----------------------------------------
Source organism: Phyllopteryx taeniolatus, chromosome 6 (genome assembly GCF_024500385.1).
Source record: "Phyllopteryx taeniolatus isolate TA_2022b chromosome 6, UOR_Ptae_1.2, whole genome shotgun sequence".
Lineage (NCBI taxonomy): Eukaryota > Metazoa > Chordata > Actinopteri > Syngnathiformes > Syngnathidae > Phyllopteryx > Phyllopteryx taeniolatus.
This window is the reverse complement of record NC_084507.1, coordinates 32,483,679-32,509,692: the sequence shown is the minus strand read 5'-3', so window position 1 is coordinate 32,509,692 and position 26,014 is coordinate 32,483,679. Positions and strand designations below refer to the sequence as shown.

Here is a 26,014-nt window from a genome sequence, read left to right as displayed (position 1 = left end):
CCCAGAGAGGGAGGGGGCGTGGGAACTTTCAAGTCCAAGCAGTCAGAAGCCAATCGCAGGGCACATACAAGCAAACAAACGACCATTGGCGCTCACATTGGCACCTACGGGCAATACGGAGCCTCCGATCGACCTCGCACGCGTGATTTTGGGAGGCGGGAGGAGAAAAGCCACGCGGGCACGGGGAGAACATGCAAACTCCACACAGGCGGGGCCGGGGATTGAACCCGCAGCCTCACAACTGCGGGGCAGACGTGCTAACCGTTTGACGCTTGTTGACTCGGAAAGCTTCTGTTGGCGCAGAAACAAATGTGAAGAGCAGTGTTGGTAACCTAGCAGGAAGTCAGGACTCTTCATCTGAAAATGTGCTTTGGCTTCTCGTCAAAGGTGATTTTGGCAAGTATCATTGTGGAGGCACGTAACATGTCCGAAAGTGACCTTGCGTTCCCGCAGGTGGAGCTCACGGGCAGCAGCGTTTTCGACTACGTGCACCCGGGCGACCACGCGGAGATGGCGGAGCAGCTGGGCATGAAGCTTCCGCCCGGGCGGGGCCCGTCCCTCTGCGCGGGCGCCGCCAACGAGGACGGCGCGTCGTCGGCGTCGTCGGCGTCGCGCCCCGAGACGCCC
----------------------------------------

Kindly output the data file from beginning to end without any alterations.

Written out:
Source organism: Phyllopteryx taeniolatus, chromosome 6 (genome assembly GCF_024500385.1).
Source record: "Phyllopteryx taeniolatus isolate TA_2022b chromosome 6, UOR_Ptae_1.2, whole genome shotgun sequence".
Lineage (NCBI taxonomy): Eukaryota > Metazoa > Chordata > Actinopteri > Syngnathiformes > Syngnathidae > Phyllopteryx > Phyllopteryx taeniolatus.
This window is the reverse complement of record NC_084507.1, coordinates 32,483,679-32,509,692: the sequence shown is the minus strand read 5'-3', so window position 1 is coordinate 32,509,692 and position 26,014 is coordinate 32,483,679. Positions and strand designations below refer to the sequence as shown.

Here is a 26,014-nt window from a genome sequence, read left to right as displayed (position 1 = left end):
CCCAGAGAGGGAGGGGGCGTGGGAACTTTCAAGTCCAAGCAGTCAGAAGCCAATCGCAGGGCACATACAAGCAAACAAACGACCATTGGCGCTCACATTGGCACCTACGGGCAATACGGAGCCTCCGATCGACCTCGCACGCGTGATTTTGGGAGGCGGGAGGAGAAAAGCCACGCGGGCACGGGGAGAACATGCAAACTCCACACAGGCGGGGCCGGGGATTGAACCCGCAGCCTCACAACTGCGGGGCAGACGTGCTAACCGTTTGACGCTTGTTGACTCGGAAAGCTTCTGTTGGCGCAGAAACAAATGTGAAGAGCAGTGTTGGTAACCTAGCAGGAAGTCAGGACTCTTCATCTGAAAATGTGCTTTGGCTTCTCGTCAAAGGTGATTTTGGCAAGTATCATTGTGGAGGCACGTAACATGTCCGAAAGTGACCTTGCGTTCCCGCAGGTGGAGCTCACGGGCAGCAGCGTTTTCGACTACGTGCACCCGGGCGACCACGCGGAGATGGCGGAGCAGCTGGGCATGAAGCTTCCGCCCGGGCGGGGCCCGTCCCTCTGCGCGGGCGCCGCCAACGAGGACGGCGCGTCGTCGGCGTCGTCGGCGTCGCGCCCCGAGACGCCC